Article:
2. The National Journal reports, the Veterans Affairs Department was cited for excessive conference spending and weak leadership for the handling two conferences in the summer of 2011. The report, issued by VA’s inspector general’s office, called the human resources conferences in Orlando, Fla., “valid training” exercises, but said the department lacked the leadership to “provide proper oversight.” The report specifically cited Assistant Secretary for Human Resources and Administration John Sepulveda for “abdicat[ing] his responsibilities.” As we told you yesterday, Sepulveda resigned from his position last weekend. Federal Times says Sepulveda made false statements while under oath during the investigation.
  3. The White House has thwarted a cyberattack. Federal Times says the attack targeted an unclassified network. The attack was identified by the White House and the system isolated the attack to prevent spread. The White House says that no data was removed in the hack. A White House official says there was no attempted breach of classified systems. The official described such ‘spear phishing’ attacks as ‘not infrequent
  4. The Pentagon will expand a little-known program that allows defense contractors to quickly share information with the government about cyber-espionage and attacks, rather than wait for Congress to pass legislation enabling private companies to send that information quickly to the government. Foreign Policy reports in recent years, U.S. defense contractors have been hit by cyberattacks compromising information on high-profile weapons systems, such as the $1.5 trillion F-35 Joint Strike Fighter program. In the case of the F-35, the attacks have led to costly software redesigns and production delays.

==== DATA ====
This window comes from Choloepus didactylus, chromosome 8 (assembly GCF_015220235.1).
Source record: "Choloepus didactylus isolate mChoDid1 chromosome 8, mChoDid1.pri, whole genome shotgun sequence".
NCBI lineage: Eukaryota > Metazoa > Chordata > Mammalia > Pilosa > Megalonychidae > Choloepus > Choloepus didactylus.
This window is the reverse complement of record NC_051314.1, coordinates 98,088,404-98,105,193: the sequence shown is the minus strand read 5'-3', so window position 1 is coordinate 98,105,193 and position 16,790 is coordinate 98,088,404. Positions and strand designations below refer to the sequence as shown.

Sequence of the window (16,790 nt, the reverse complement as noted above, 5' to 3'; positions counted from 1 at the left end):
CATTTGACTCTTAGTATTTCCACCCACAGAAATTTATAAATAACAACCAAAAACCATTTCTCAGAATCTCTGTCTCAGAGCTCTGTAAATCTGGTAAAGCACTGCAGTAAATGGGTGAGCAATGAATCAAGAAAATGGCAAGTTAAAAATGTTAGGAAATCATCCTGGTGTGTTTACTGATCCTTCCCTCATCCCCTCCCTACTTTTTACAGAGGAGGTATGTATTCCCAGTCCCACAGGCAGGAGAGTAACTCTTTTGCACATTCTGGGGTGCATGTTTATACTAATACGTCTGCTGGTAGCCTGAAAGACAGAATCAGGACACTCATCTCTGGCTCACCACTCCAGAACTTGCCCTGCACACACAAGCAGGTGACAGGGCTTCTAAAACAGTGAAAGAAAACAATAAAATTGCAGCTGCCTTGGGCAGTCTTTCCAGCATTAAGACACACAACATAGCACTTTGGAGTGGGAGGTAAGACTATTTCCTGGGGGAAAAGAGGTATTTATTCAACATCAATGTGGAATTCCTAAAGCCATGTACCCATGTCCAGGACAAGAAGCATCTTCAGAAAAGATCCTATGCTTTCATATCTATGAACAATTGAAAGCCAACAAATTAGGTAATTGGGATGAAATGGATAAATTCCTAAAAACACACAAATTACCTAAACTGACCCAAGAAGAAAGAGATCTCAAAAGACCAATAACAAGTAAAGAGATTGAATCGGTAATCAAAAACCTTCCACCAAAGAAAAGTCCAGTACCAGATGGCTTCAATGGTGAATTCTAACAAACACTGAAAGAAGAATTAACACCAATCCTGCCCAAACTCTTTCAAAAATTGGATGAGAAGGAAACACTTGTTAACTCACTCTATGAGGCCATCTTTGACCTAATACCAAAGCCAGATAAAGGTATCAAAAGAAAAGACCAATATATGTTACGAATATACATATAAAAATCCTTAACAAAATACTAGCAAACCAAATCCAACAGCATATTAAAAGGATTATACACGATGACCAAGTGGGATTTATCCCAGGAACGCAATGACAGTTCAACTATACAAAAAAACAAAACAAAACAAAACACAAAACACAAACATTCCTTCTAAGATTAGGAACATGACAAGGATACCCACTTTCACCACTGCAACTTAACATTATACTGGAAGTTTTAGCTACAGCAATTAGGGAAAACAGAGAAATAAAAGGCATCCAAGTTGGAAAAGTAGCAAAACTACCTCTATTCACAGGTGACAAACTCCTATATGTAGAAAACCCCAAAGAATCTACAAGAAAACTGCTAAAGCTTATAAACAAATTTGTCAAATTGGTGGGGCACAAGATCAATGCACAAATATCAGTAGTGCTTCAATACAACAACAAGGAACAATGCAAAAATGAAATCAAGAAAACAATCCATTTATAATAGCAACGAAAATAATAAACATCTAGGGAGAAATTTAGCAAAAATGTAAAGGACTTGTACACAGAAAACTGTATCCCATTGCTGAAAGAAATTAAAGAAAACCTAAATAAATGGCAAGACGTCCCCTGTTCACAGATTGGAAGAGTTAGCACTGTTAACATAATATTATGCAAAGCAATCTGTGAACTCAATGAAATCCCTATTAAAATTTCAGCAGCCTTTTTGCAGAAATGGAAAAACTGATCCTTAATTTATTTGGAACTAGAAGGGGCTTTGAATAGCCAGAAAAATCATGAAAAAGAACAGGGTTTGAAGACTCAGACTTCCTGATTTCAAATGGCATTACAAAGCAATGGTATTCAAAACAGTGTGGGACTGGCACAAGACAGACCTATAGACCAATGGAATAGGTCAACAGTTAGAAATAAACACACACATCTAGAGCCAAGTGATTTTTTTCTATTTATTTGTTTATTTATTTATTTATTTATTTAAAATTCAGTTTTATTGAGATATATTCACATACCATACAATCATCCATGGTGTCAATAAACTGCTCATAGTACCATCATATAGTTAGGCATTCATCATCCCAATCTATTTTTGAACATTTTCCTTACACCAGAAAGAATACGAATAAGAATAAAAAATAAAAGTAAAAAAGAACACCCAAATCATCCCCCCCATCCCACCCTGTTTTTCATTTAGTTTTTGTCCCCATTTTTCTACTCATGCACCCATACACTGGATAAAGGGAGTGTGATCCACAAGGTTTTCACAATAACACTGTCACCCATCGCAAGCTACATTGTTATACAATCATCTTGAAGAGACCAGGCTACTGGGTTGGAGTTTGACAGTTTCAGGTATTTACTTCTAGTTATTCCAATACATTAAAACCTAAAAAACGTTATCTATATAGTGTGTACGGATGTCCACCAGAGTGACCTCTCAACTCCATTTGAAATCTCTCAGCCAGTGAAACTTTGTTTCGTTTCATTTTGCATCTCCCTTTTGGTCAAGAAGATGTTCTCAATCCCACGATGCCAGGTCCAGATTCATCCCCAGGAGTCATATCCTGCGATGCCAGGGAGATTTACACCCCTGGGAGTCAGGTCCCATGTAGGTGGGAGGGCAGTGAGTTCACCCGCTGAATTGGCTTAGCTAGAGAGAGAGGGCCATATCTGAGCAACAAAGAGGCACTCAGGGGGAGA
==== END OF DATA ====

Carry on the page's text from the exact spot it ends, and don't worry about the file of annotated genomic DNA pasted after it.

5. GSA says they can’t verify cloud email savings. Federal Times says GSA has estimated its cloud email system will save $15 million over five years, but a new inspector general report found that GSA could neither verify those savings nor clearly determine if the cloud migration is meeting agency expectations. GSA also cannot fully assess if the cloud migration is meeting agency goals because the performance measures are unclear, lack targets or were not updated.
  6. The biggest federal contractor has decided not to warn employees of potential layoffs from sequestration. Federal News Radio says this is a reversal of the company’s earlier stance. In a memo, Lockheed Martin chairman Robert Stevens told employees the company will go along with White House guidance. In exchange for not issuing WARN Act notices, the administration said agencies will cover legal and compensation costs for employees who may eventually lose their jobs because of sequestration. Stevens said he was told by Defense Department officials not to expect any contract actions on or near Jan. 2, the scheduled date for the automatic budget cuts.
  7. A new Freedom of Information Act website has launched. FOIAonline is a joint development of several agencies, led by the Environmental Protection Agency. Federal News Radio reports the site lets visitors communicate directly online with FOIA officers at participating agencies. These include EPA, the Merit Systems Protection Board, Commerce, Federal Labor Relations Authority and the National Archives. Other agencies are expected to join in the coming months. FOIA requesters can also track the progress of their requests online. Several good-government groups have praised the site.